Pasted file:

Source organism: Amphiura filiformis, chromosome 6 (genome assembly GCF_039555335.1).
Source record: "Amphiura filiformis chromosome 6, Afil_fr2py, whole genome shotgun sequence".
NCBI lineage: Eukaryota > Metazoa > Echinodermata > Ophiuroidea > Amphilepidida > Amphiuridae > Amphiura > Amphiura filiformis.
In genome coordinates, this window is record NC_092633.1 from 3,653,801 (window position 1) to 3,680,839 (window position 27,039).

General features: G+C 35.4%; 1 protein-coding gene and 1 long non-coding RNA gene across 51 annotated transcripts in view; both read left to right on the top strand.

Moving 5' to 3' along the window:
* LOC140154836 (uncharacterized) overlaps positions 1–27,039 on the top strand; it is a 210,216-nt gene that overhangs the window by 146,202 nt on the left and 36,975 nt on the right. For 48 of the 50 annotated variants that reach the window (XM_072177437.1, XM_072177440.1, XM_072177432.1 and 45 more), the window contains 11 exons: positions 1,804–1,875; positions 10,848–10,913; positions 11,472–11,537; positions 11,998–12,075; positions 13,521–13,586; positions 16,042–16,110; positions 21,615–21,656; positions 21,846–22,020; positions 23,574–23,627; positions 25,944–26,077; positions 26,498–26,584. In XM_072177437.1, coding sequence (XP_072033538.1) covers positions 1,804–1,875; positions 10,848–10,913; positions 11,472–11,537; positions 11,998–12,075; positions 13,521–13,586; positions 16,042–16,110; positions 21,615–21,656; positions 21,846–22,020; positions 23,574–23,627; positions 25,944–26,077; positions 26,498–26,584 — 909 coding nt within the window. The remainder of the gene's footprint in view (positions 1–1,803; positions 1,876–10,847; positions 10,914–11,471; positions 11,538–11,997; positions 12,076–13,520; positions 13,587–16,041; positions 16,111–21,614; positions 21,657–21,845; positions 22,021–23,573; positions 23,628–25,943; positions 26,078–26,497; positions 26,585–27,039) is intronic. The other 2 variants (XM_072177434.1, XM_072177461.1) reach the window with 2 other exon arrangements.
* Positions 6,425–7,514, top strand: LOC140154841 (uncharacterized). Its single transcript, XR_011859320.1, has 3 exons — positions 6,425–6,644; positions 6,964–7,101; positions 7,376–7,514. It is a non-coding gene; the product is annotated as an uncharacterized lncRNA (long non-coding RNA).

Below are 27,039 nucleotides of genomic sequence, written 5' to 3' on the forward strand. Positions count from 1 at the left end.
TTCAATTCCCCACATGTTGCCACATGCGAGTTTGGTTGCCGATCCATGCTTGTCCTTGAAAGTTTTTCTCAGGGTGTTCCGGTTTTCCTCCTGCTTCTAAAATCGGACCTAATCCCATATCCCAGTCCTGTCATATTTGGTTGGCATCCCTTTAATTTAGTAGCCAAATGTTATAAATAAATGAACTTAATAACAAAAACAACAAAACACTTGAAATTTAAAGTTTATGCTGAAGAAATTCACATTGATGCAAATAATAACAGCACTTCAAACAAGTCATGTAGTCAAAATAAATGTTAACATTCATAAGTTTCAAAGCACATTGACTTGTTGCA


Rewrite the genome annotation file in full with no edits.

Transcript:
Source organism: Amphiura filiformis, chromosome 6 (genome assembly GCF_039555335.1).
Source record: "Amphiura filiformis chromosome 6, Afil_fr2py, whole genome shotgun sequence".
NCBI lineage: Eukaryota > Metazoa > Echinodermata > Ophiuroidea > Amphilepidida > Amphiuridae > Amphiura > Amphiura filiformis.
In genome coordinates, this window is record NC_092633.1 from 3,653,801 (window position 1) to 3,680,839 (window position 27,039).

General features: G+C 35.4%; 1 protein-coding gene and 1 long non-coding RNA gene across 51 annotated transcripts in view; both read left to right on the top strand.

Moving 5' to 3' along the window:
* LOC140154836 (uncharacterized) overlaps positions 1–27,039 on the top strand; it is a 210,216-nt gene that overhangs the window by 146,202 nt on the left and 36,975 nt on the right. For 48 of the 50 annotated variants that reach the window (XM_072177437.1, XM_072177440.1, XM_072177432.1 and 45 more), the window contains 11 exons: positions 1,804–1,875; positions 10,848–10,913; positions 11,472–11,537; positions 11,998–12,075; positions 13,521–13,586; positions 16,042–16,110; positions 21,615–21,656; positions 21,846–22,020; positions 23,574–23,627; positions 25,944–26,077; positions 26,498–26,584. In XM_072177437.1, coding sequence (XP_072033538.1) covers positions 1,804–1,875; positions 10,848–10,913; positions 11,472–11,537; positions 11,998–12,075; positions 13,521–13,586; positions 16,042–16,110; positions 21,615–21,656; positions 21,846–22,020; positions 23,574–23,627; positions 25,944–26,077; positions 26,498–26,584 — 909 coding nt within the window. The remainder of the gene's footprint in view (positions 1–1,803; positions 1,876–10,847; positions 10,914–11,471; positions 11,538–11,997; positions 12,076–13,520; positions 13,587–16,041; positions 16,111–21,614; positions 21,657–21,845; positions 22,021–23,573; positions 23,628–25,943; positions 26,078–26,497; positions 26,585–27,039) is intronic. The other 2 variants (XM_072177434.1, XM_072177461.1) reach the window with 2 other exon arrangements.
* Positions 6,425–7,514, top strand: LOC140154841 (uncharacterized). Its single transcript, XR_011859320.1, has 3 exons — positions 6,425–6,644; positions 6,964–7,101; positions 7,376–7,514. It is a non-coding gene; the product is annotated as an uncharacterized lncRNA (long non-coding RNA).

Below are 27,039 nucleotides of genomic sequence, written 5' to 3' on the forward strand. Positions count from 1 at the left end.
TTCAATTCCCCACATGTTGCCACATGCGAGTTTGGTTGCCGATCCATGCTTGTCCTTGAAAGTTTTTCTCAGGGTGTTCCGGTTTTCCTCCTGCTTCTAAAATCGGACCTAATCCCATATCCCAGTCCTGTCATATTTGGTTGGCATCCCTTTAATTTAGTAGCCAAATGTTATAAATAAATGAACTTAATAACAAAAACAACAAAACACTTGAAATTTAAAGTTTATGCTGAAGAAATTCACATTGATGCAAATAATAACAGCACTTCAAACAAGTCATGTAGTCAAAATAAATGTTAACATTCATAAGTTTCAAAGCACATTGACTTGTTGCA